So the outside world tended to pass Dando by. And Dando people, either from pride or fear – if the two are divisible – preferred to stay within the boundaries of their own parishes, to be born there, raised there, wed there, and buried there. It was said that some of the older people, especially the women, could give a family connection between almost any two individuals in the area.
Dando marries its own, was a local saying. In neighbouring towns this was often accompanied by knowing looks and the shaking of heads. Dando, they said, had married its own for too many years. And no closed family could be without its dark secrets. The few outsiders who did buy land within the boundaries of the two parishes might spend a lifetime without hearing these secrets, for some things could not be told to strangers and a stranger could be any man whose father had not been born in the parish.
The outsider might hear hinted references to things he did not understand. He might ask, for instance, why a certain pasture behind the woods which stood above the village of Dando Monachorum was called Soldier’s Field. He would be told that ancient history had it that a soldier was once murdered there. He would not be told that there was one old man still in the village who had been in the ﬁeld the night the soldier’s head was hacked from his body by a hedge-cutter’s billhook. He would not be told that there were men and women who could remember their fathers being out that night, when the soldier came from the barracks at Plymouth and met twelve-year-old Mary Tremaine on the road from the ford at Fourways Cross… and how the men came from farmhouses and cottages and the Dando Inn when the soldier – a deserter, a man of some strength who had crossed the Moor on foot – was caught. Only the men who were there could tell what was in their minds as they slew the soldier, each man taking his turn with the billhook so that all would have taken part.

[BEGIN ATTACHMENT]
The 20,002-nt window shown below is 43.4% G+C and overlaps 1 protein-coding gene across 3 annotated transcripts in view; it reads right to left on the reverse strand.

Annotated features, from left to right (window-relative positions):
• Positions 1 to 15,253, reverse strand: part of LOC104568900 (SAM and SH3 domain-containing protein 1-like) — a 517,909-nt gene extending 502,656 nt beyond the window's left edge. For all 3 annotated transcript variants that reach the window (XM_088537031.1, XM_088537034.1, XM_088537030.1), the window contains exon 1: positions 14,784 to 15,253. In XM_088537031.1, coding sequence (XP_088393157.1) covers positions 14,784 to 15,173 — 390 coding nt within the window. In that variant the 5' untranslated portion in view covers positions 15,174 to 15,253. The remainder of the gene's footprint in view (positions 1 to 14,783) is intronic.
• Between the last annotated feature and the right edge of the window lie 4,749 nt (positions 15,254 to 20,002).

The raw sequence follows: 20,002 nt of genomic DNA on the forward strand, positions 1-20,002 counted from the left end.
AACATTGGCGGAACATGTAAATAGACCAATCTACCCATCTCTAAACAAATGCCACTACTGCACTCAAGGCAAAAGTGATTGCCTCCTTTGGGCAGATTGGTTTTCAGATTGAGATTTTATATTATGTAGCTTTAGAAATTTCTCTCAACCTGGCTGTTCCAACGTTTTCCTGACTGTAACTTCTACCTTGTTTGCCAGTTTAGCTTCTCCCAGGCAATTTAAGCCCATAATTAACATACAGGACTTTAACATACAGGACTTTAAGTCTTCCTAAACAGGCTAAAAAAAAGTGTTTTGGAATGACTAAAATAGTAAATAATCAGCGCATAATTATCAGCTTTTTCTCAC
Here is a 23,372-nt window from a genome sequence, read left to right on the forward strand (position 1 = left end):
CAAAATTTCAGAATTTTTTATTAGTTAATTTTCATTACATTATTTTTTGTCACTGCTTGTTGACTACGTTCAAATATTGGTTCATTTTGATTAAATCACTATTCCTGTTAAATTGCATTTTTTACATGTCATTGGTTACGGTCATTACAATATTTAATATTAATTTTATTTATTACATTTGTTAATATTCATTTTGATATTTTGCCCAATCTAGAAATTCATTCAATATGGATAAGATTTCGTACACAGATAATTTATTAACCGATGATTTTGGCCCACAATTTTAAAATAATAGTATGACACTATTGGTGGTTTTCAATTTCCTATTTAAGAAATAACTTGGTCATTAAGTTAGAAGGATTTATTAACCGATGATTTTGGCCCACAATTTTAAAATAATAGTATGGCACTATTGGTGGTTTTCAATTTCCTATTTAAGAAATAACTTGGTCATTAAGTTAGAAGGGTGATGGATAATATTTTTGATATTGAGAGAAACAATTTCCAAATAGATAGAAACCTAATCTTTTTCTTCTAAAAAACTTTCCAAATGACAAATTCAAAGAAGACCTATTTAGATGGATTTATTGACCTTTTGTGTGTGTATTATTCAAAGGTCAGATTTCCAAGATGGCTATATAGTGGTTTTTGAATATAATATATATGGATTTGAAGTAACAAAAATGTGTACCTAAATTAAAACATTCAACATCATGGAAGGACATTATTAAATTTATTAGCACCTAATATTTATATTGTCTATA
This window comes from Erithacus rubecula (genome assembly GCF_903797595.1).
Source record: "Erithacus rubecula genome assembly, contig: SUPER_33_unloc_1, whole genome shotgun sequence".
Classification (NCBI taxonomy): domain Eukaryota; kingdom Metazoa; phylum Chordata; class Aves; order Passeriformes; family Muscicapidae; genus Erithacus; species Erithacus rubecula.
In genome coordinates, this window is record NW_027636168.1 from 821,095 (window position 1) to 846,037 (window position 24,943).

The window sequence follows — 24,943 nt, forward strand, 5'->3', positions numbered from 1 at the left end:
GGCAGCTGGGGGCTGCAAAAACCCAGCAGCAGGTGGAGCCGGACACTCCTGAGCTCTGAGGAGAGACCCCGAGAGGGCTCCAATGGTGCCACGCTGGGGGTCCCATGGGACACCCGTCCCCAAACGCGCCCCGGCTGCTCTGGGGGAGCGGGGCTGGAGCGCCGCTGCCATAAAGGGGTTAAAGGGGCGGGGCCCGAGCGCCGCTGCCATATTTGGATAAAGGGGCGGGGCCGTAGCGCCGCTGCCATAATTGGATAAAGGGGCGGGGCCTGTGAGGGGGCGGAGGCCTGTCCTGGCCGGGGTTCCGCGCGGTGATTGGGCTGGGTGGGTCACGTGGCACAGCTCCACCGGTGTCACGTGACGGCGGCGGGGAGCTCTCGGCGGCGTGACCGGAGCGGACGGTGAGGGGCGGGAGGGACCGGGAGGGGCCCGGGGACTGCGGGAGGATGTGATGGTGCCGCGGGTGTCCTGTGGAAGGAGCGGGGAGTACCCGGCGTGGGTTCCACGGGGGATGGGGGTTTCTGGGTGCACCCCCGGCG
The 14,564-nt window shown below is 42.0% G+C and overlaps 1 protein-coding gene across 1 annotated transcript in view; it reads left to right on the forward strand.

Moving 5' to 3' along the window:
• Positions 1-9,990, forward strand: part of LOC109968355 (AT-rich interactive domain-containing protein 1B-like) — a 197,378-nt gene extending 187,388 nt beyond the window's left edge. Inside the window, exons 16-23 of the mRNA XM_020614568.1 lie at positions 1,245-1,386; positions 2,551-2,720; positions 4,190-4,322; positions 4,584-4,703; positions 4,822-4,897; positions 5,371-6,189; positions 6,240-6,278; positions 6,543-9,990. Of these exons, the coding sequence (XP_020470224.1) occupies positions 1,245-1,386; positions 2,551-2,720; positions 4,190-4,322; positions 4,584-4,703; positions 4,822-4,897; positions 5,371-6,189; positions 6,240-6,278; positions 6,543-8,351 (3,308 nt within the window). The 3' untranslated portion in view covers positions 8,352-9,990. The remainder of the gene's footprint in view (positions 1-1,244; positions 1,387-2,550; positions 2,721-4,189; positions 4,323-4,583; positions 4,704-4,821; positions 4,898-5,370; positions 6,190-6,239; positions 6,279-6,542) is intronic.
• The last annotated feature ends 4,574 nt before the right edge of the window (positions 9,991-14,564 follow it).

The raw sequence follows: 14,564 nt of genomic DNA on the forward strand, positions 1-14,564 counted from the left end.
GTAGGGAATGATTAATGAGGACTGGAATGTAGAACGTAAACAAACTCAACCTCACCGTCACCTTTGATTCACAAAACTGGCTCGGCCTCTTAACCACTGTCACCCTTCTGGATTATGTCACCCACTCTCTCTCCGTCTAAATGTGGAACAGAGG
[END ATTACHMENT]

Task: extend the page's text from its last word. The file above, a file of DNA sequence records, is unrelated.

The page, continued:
The men of Dando, as the area of the two parishes was usually known, had been apart for a thousand years and more and when the outside world threatened them and their land they knew best the strength of their own apartness. A family had to guard its own secrets…
Copyright © 1969, 2011 Gordon Williams